“To an Athlete Dying Young” is written in seven quatrains of rhymed iambic tetrameter. Each line, therefore, normally contains eight syllables, with the even-numbered syllables stressed. In each quatrain, the first and third, and second and fourth lines rhyme on the final syllable.
A. E. Housman was an Englishman by birth and a classical scholar (mostly of Roman poetry) by profession. In many of his poems, these two aspects of their author combine to create a paradoxically unchanging world of human vicissitudes. In this poem, for example, there is no clearly defined setting, either in space or time. Having a universal theme, it could take place anywhere at any time, whether in ancient Greece or modern England. Housman, therefore, is not describing a particular situation (or an actual life), but a universal condition of humankind. The “athlete” of the title is entirely fictitious, having been created by Housman to exemplify his unorthodox religious view that humanity has been thrust by someone or something into a world alien to its desires.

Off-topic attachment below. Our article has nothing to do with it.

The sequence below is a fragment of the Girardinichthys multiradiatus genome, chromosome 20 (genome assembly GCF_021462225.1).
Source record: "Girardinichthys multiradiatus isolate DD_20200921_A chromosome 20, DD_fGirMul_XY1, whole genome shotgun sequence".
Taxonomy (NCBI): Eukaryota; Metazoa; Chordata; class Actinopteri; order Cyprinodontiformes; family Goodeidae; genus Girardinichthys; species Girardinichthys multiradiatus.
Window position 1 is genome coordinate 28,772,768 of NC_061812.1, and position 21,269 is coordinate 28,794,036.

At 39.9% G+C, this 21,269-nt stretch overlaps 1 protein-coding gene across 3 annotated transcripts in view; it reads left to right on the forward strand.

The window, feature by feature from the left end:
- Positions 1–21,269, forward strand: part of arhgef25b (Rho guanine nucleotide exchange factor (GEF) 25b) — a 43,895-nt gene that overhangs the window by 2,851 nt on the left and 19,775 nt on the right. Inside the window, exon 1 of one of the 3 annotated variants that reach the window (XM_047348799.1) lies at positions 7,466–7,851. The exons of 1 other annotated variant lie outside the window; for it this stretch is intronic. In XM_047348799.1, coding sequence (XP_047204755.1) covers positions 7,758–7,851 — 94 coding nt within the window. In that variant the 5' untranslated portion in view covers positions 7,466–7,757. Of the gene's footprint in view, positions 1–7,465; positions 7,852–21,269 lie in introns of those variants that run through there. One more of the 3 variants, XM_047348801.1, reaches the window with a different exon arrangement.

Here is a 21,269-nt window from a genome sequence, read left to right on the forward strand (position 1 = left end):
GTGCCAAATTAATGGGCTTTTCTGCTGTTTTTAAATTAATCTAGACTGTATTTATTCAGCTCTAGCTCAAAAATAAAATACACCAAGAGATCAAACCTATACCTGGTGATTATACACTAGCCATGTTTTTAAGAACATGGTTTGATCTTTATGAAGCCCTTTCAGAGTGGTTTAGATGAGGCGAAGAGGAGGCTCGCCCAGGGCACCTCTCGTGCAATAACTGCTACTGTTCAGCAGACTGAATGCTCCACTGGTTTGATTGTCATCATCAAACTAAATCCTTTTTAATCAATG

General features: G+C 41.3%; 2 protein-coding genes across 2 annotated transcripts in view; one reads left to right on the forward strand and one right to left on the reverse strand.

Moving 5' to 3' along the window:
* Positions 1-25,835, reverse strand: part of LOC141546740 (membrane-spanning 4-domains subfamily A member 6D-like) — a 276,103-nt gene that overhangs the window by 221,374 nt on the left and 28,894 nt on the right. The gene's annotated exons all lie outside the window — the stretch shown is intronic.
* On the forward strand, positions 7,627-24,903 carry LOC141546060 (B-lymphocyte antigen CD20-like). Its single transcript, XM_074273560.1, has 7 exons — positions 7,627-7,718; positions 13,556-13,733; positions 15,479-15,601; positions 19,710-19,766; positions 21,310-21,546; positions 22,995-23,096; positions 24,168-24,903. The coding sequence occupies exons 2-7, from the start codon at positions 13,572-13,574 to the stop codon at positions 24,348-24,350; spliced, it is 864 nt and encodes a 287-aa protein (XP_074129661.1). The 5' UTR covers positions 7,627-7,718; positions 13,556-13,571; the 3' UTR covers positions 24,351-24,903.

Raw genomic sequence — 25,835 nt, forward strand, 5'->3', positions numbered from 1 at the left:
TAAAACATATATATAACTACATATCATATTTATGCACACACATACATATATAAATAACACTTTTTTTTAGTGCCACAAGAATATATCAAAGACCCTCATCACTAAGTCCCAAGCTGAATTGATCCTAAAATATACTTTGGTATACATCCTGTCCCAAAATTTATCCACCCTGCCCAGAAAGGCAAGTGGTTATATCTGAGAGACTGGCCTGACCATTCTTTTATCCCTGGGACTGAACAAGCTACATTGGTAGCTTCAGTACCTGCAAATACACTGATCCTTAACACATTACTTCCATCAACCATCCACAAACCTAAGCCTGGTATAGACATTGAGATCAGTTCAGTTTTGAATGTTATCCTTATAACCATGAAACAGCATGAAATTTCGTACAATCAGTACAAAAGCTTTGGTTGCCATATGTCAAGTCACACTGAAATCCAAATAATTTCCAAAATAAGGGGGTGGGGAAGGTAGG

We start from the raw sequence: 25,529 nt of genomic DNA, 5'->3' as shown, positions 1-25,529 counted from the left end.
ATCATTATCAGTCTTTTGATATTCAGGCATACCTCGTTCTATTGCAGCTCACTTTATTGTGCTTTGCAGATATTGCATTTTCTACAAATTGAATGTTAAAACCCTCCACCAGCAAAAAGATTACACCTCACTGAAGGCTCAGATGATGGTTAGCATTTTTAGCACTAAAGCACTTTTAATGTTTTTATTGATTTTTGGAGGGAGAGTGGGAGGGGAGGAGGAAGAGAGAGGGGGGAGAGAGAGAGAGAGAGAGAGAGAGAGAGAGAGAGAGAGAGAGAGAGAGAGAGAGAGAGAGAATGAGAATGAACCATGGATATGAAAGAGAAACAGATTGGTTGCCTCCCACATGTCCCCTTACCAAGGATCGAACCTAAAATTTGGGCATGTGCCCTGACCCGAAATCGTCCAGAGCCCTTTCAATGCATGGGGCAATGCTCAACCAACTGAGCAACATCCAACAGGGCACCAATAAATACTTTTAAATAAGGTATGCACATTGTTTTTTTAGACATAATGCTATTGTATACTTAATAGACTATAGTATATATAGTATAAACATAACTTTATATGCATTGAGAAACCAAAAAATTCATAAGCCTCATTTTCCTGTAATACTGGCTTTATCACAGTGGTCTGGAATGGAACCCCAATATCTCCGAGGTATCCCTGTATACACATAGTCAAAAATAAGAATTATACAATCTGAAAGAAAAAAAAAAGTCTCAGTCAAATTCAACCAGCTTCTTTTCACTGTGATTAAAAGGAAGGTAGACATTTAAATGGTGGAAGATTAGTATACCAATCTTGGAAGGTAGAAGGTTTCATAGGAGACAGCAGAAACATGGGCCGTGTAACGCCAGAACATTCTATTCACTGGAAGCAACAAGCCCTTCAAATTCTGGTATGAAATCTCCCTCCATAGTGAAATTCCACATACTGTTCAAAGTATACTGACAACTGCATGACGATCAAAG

The first quatrain recalls an event in the recent past (less than a year before, presumably) when the unnamed young athlete had won a track meet sponsored by competing municipalities. In recognition of his feat, the people of his own town (to whom he had brought this much-desired victory) honored him profusely by parading him through the marketplace to his home in a sedan chair (mounted on poles and...
(The entire section is 434 words.)